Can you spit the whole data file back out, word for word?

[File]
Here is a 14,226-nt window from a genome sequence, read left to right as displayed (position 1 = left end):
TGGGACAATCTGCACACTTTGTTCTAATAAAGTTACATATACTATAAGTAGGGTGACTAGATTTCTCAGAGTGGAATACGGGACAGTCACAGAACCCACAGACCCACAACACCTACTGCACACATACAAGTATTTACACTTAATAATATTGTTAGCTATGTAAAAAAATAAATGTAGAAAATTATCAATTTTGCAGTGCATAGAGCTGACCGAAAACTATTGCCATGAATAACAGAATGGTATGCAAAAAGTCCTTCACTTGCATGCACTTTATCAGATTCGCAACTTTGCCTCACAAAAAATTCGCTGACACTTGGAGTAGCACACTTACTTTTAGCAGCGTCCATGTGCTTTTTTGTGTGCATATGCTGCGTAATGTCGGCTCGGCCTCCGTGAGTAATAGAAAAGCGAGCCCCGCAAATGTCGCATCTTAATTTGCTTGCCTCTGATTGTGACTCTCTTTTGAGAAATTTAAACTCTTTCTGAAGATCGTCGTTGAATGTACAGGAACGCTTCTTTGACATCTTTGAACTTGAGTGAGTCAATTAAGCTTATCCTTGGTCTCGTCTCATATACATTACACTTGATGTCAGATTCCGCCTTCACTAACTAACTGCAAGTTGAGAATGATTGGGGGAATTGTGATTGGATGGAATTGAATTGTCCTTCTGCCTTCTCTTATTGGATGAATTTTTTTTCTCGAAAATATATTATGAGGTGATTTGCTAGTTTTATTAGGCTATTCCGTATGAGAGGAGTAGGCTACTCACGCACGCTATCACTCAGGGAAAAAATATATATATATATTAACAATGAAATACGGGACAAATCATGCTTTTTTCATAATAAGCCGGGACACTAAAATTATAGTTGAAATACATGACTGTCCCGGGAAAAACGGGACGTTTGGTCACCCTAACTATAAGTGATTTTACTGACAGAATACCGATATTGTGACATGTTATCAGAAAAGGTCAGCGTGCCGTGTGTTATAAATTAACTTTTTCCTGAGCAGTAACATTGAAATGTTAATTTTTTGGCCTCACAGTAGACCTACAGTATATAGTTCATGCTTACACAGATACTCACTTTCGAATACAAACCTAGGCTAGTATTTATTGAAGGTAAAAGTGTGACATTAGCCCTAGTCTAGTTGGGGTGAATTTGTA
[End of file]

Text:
Here is a 14,226-nt window from a genome sequence, read left to right as displayed (position 1 = left end):
TGGGACAATCTGCACACTTTGTTCTAATAAAGTTACATATACTATAAGTAGGGTGACTAGATTTCTCAGAGTGGAATACGGGACAGTCACAGAACCCACAGACCCACAACACCTACTGCACACATACAAGTATTTACACTTAATAATATTGTTAGCTATGTAAAAAAATAAATGTAGAAAATTATCAATTTTGCAGTGCATAGAGCTGACCGAAAACTATTGCCATGAATAACAGAATGGTATGCAAAAAGTCCTTCACTTGCATGCACTTTATCAGATTCGCAACTTTGCCTCACAAAAAATTCGCTGACACTTGGAGTAGCACACTTACTTTTAGCAGCGTCCATGTGCTTTTTTGTGTGCATATGCTGCGTAATGTCGGCTCGGCCTCCGTGAGTAATAGAAAAGCGAGCCCCGCAAATGTCGCATCTTAATTTGCTTGCCTCTGATTGTGACTCTCTTTTGAGAAATTTAAACTCTTTCTGAAGATCGTCGTTGAATGTACAGGAACGCTTCTTTGACATCTTTGAACTTGAGTGAGTCAATTAAGCTTATCCTTGGTCTCGTCTCATATACATTACACTTGATGTCAGATTCCGCCTTCACTAACTAACTGCAAGTTGAGAATGATTGGGGGAATTGTGATTGGATGGAATTGAATTGTCCTTCTGCCTTCTCTTATTGGATGAATTTTTTTTCTCGAAAATATATTATGAGGTGATTTGCTAGTTTTATTAGGCTATTCCGTATGAGAGGAGTAGGCTACTCACGCACGCTATCACTCAGGGAAAAAATATATATATATATTAACAATGAAATACGGGACAAATCATGCTTTTTTCATAATAAGCCGGGACACTAAAATTATAGTTGAAATACATGACTGTCCCGGGAAAAACGGGACGTTTGGTCACCCTAACTATAAGTGATTTTACTGACAGAATACCGATATTGTGACATGTTATCAGAAAAGGTCAGCGTGCCGTGTGTTATAAATTAACTTTTTCCTGAGCAGTAACATTGAAATGTTAATTTTTTGGCCTCACAGTAGACCTACAGTATATAGTTCATGCTTACACAGATACTCACTTTCGAATACAAACCTAGGCTAGTATTTATTGAAGGTAAAAGTGTGACATTAGCCCTAGTCTAGTTGGGGTGAATTTGTA